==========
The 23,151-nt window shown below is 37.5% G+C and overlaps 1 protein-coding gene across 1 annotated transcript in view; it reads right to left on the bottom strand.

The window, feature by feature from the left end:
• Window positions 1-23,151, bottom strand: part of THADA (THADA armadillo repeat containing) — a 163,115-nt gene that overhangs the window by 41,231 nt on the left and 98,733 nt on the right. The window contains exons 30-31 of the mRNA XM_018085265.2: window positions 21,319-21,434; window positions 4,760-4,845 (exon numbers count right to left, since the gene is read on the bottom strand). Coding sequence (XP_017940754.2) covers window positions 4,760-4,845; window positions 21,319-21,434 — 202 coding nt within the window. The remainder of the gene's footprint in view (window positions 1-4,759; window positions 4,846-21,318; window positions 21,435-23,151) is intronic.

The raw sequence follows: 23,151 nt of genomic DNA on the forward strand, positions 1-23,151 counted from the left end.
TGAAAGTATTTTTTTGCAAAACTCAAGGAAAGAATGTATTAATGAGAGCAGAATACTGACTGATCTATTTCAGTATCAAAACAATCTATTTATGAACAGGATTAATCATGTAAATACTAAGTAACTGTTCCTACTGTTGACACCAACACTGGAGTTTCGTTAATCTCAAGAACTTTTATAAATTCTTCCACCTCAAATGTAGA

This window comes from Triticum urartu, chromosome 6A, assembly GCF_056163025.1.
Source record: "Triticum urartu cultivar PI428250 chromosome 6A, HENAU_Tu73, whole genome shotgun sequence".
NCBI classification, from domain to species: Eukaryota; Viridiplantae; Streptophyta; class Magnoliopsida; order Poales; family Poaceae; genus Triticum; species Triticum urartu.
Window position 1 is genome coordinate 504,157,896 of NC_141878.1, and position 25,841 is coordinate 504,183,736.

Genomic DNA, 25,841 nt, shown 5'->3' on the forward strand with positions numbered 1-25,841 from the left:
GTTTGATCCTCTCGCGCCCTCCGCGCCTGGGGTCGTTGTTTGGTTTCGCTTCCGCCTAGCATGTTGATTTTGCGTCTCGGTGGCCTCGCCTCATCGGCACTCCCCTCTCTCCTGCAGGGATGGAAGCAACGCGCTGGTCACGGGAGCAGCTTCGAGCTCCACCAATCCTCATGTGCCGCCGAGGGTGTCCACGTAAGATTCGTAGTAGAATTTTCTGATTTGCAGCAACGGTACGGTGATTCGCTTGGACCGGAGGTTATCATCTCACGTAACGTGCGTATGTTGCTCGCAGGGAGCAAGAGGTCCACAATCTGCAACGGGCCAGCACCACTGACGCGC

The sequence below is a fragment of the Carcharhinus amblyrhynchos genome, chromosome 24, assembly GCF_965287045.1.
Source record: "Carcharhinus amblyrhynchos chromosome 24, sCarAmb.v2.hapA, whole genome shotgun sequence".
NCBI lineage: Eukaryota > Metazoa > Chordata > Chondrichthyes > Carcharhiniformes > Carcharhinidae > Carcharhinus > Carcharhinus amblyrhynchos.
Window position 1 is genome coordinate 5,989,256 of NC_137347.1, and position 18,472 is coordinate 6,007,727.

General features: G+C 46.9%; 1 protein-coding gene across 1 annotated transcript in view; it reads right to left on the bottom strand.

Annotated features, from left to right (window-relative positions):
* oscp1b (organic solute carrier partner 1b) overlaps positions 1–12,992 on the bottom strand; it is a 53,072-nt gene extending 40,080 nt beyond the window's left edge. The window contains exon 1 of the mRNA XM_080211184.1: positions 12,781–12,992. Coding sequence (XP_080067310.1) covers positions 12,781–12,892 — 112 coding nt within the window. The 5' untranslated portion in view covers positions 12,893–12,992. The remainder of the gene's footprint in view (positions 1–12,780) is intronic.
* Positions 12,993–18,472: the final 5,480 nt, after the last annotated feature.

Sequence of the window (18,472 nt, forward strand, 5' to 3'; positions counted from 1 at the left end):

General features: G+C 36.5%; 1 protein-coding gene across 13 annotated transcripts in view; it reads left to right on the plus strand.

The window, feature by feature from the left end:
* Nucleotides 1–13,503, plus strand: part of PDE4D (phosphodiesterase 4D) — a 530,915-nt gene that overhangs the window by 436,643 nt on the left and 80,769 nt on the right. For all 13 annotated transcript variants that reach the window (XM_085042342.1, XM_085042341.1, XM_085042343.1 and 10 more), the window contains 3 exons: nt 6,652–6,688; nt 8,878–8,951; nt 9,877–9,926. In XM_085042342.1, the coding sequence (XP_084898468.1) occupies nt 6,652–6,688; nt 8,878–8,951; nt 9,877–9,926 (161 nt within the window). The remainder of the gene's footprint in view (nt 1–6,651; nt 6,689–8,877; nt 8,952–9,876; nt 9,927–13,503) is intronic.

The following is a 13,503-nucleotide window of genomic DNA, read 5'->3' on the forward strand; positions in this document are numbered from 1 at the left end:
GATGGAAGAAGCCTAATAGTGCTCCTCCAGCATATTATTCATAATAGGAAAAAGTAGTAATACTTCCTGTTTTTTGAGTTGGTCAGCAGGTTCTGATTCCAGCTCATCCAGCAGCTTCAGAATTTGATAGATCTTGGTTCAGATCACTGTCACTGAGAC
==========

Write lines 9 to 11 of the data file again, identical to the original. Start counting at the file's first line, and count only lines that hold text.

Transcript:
Window position 1 is genome coordinate 504,157,896 of NC_141878.1, and position 25,841 is coordinate 504,183,736.

Genomic DNA, 25,841 nt, shown 5'->3' on the forward strand with positions numbered 1-25,841 from the left:
GTTTGATCCTCTCGCGCCCTCCGCGCCTGGGGTCGTTGTTTGGTTTCGCTTCCGCCTAGCATGTTGATTTTGCGTCTCGGTGGCCTCGCCTCATCGGCACTCCCCTCTCTCCTGCAGGGATGGAAGCAACGCGCTGGTCACGGGAGCAGCTTCGAGCTCCACCAATCCTCATGTGCCGCCGAGGGTGTCCACGTAAGATTCGTAGTAGAATTTTCTGATTTGCAGCAACGGTACGGTGATTCGCTTGGACCGGAGGTTATCATCTCACGTAACGTGCGTATGTTGCTCGCAGGGAGCAAGAGGTCCACAATCTGCAACGGGCCAGCACCACTGACGCGC